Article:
DALLAS — The Kings are staying in Sacramento, and Seattle will have to wait for another NBA franchise.
As for the ownership question that has kept the Kings in limbo for years, Commissioner David Stern wants it settled now.
League owners voted Wednesday to follow the recommendation of their relocation committee and reject an aggressive bid to move the Kings, and Stern promptly announced that he hoped to have a deal in place in 48 hours with a group that wants to buy the team from the Maloof brothers.
"And now we think that because the Maloofs have overall been very good for Sacramento and the Kings and the NBA, that they will be motivated to do something fast so that the franchise can get cracking," Stern said.
The 22-8 vote by the Board of Governors rejected a deal that would have sold a 65 per cent controlling interest at a total franchise valuation of $625 million to a Seattle group led by investor Chris Hansen, who boosted the offer twice after the NBA showed an unwillingness to relocate.
Now the Maloofs will try to complete a deal at Hansen’s original price of $525 million — still topping the NBA record of $450 million — with a group put together by Sacramento Mayor Kevin Johnson, a former All-Star guard, and fronted by TIBCO software chairman Vivek Ranadive. The plan includes a new downtown arena.
"The committee decided — didn’t have any preconceived notions — but looking at both evenly they said that the edge went to the incumbent, so that’s the way it came out," Stern said.
The vote ended an emotional saga that has dragged on for nearly three years. Hansen wanted to move the franchise and rename it the SuperSonics, who left Seattle for Oklahoma City in 2008 and were renamed the Thunder.
Hansen said in a statement posted on his website that he hoped to pursue a minority ownership role with the Maloofs, but Ranadive said his partners "haven’t really considered" the Maloofs maintaining a stake in the franchise.
Stern praised Hansen’s proposal and said the NBA might consider expansion once a new TV deal is in place, but said "we don’t have anything concrete."
"Our day will come, and when it does, it will just be that much sweeter for the struggle," Hansen said.
It’s the second time since 2011 that the Maloof brothers have made plans that would have ended in relocation for the Kings. The first target was Anaheim, Calif., but Johnson convinced the NBA to give the city another chance to finance a new arena.
Johnson delivered on a promise for a plan for a new downtown arena with help from Stern, but the Maloofs backed out, saying it didn’t make financial sense.
The Maloofs had another surprise when they announced a deal in January with Hansen’s group, which includes Microsoft CEO Steve Ballmer and members of the Nordstrom department store family.
Johnson fought back again, this time lining up an ownership group led by Ranadive and getting the Sacramento City Council to approve a non-binding financing plan for a $447 million arena with a $258 million public subsidy.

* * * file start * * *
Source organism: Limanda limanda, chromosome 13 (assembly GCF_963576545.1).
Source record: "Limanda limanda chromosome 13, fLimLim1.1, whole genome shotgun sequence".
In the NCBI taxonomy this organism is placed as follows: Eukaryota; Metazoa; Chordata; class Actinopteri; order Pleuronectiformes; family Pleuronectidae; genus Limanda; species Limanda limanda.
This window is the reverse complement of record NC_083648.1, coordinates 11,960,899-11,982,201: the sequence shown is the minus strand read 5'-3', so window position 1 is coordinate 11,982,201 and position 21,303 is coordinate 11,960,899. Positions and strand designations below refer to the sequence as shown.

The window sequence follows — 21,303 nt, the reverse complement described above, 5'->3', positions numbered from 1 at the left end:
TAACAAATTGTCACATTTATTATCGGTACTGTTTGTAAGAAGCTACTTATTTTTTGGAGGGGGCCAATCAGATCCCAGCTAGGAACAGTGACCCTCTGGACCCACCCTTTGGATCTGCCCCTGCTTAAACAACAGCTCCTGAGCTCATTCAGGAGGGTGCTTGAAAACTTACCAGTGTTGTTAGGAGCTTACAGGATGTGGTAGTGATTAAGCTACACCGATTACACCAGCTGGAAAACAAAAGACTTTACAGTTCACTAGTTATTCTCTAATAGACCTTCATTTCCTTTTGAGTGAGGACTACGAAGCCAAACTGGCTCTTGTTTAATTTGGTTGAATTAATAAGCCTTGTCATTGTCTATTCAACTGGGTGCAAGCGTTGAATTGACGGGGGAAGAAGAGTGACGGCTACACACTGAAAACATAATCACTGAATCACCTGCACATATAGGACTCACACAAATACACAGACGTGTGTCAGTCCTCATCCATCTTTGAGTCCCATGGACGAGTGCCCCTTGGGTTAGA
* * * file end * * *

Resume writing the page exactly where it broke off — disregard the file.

"This is an ownership group that’s played to win and kept us in the game, and put us in a situation where ultimately over the next couple days, if things go right, we can close this out and move to a new chapter in Sacramento," Johnson said.
The potential Sacramento ownership group also includes 24 Hour Fitness founder Mark Mastrov, former Facebook senior executive Chris Kelly and the Jacobs family that owns communications giant Qualcomm.
In a letter sent to the relocation and finance committees during its April 17 meeting, the Maloofs said they preferred to sell to the Seattle group and expressed discontent with Sacramento’s bid, saying it fell "significantly short."
After Wednesday’s vote, however, George Maloof denied that his family wasn’t willing to sell to the Ranadive group and that the league was pressuring them to do so.
"It’s been a fair process, a very fair process," Maloof said.
Hansen spent nearly two years working to get an arena plan approved by the city and county governments and spent more than $65 million buying land in Seattle’s SoDo neighbourhood where the arena would be built. Hansen has a five-year memorandum of understanding with the city and county on the arena plan.
A small crowd at a Seattle restaurant was subdued as word spread that the franchise wasn’t coming, while horns blared and cheers erupted from bars in Sacramento.
"In Kevin Johnson we trust," said season ticket holder Jim Amen, who wore the jersey of No. 16 Peja Stojakovic, the Kings’ first-round draft pick in 1996. "This meant a lot to our city. It’s not just about basketball, but about revitalizing our downtown."
About a dozen Sacramento supporters wearing Kings jerseys and "Small Market Big Heart" T-shirts waited most of the day in the Dallas hotel to hear what turned out to be good news. But Johnson didn’t want to celebrate at the expense of a couple of men who showed up in green and gold Sonics gear.
"I went to Seattle," he said. "I played against those fans in that community. It’s a great sports town, it’s a great basketball community. And for them to come up a little short, especially with what happened in 2008 to have lost their team, that’s devastating. That’s why we fought so hard."
Now Johnson’s group just has to finish the deal.